An average of a predetermined number of phase-hopping accumulation values is used to generate secondary control signals which control the phase-hopping operation of a second DCO during both a normal operating mode and a holdover mode, or which control the DCO of the primary ADPLL loop during the holdover mode. In this device, the phase adjustments during the holdover mode are performed based on previous normal operating mode phase-hopping operations and thereby provide a stable output signal with minimal drift. Furthermore, all circuits of this PLL apparatus can be implemented with off the shelf digital components.

Further scope and applicability of the present invention will become more readily apparent from the detailed description given hereinafter. It should be understood, however, that the detailed description and specific examples, while indicating preferred embodiments of the invention, are given by way of illustration only, since various changes and modifications within the spirit and scope of the invention will become apparent to those skilled in the art from this detailed description.

BRIEF DESCRIPTION OF THE DRAWINGS

The present invention will become more fully understood from the detailed description given hereinbelow and the accompanying drawings which are given by way of illustration only, and thus are not limitative of the present invention, and wherein:

FIG. 1 illustrates a conventional analog phase-locked loop apparatus;

FIG. 2 illustrates an all digital phase-locked loop apparatus to which embodiments of the present invention are applicable;

FIG. 3A illustrates the waveforms associated with the phase detector when the reference and loop output signals are in-phase;

FIG. 3B illustrates the waveforms associated with the phase detector when there is a positive phase error between the reference and loop output signals;

FIG. 3C illustrates the waveforms associated with the phase detector when there is a negative phase error between the reference and loop output signals;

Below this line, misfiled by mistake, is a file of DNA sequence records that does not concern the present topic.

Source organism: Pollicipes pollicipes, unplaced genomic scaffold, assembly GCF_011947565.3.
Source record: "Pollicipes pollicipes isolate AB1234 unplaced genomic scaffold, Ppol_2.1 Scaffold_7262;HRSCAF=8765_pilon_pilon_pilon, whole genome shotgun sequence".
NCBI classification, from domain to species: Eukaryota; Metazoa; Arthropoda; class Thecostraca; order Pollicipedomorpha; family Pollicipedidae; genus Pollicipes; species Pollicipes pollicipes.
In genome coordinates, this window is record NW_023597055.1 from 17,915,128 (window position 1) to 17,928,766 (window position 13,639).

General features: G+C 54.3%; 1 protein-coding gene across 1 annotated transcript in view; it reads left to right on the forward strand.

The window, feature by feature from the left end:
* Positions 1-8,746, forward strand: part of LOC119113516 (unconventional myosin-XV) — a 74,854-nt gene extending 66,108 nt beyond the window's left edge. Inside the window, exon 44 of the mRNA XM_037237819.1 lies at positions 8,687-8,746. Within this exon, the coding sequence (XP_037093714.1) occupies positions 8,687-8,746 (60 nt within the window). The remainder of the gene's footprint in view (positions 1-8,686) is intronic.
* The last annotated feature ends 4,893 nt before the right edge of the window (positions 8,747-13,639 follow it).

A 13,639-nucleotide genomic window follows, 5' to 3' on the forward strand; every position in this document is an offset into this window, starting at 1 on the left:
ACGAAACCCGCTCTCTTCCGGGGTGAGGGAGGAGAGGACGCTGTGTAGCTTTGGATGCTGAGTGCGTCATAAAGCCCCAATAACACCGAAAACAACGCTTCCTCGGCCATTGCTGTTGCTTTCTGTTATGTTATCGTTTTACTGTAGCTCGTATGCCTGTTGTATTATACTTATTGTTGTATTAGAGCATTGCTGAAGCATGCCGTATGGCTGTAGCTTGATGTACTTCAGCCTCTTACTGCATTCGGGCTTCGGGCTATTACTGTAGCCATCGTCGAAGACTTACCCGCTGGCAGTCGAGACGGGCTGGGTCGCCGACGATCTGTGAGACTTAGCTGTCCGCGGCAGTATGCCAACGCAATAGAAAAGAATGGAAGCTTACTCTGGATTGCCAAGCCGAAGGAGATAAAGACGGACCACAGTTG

FIG. 4 illustrates a configuration of a digital control oscillator for an all-digital phase-locked loop circuit;

FIG. 5 illustrates the waveforms associated with phase-hopping operations performed by the digital control oscillator illustrated in FIG. 4;

FIG. 6 illustrates a phase-locked loop apparatus, according to the present invention, which includes a controller for maintaining a phase-locked signal during the absence or interruption of an incoming reference signal;

FIG. 7 illustrates a controller of the phase-locked loop apparatus illustrated in FIG. 6, according to the present invention, for generating a secondary control signal which controls the phase-hopping operation;

FIG. 8 illustrates a modified phase-locked loop apparatus, according to the present invention, having a holdover circuit for maintaining a phase-locked signal during absence of an incoming reference signal; and

FIG. 9 is a flowchart, according to the present invention, which illustrates a method for generating secondary control signals used to control a phase-hopping operation.

DETAILED DESCRIPTION OF THE PREFERRED EMBODIMENTS

The present holdover mode apparatus/method is particularly applicable to an all-digital phase-locked loop (ADPLL) circuit such as that previously disclosed in co-pending applications Ser. Nos. 08/555,941 and 08/816,249, filed Nov. 13, 1995 and Mar. 13, 1997 respectively, which are each incorporated herein by reference in their entirety. Although described in the context of the ADPLL circuit set forth in these co-pending applications, the holdover method/apparatus described herein is equally applicable to other types of ADPLL circuits as will be apparent to one having ordinary skill in the art.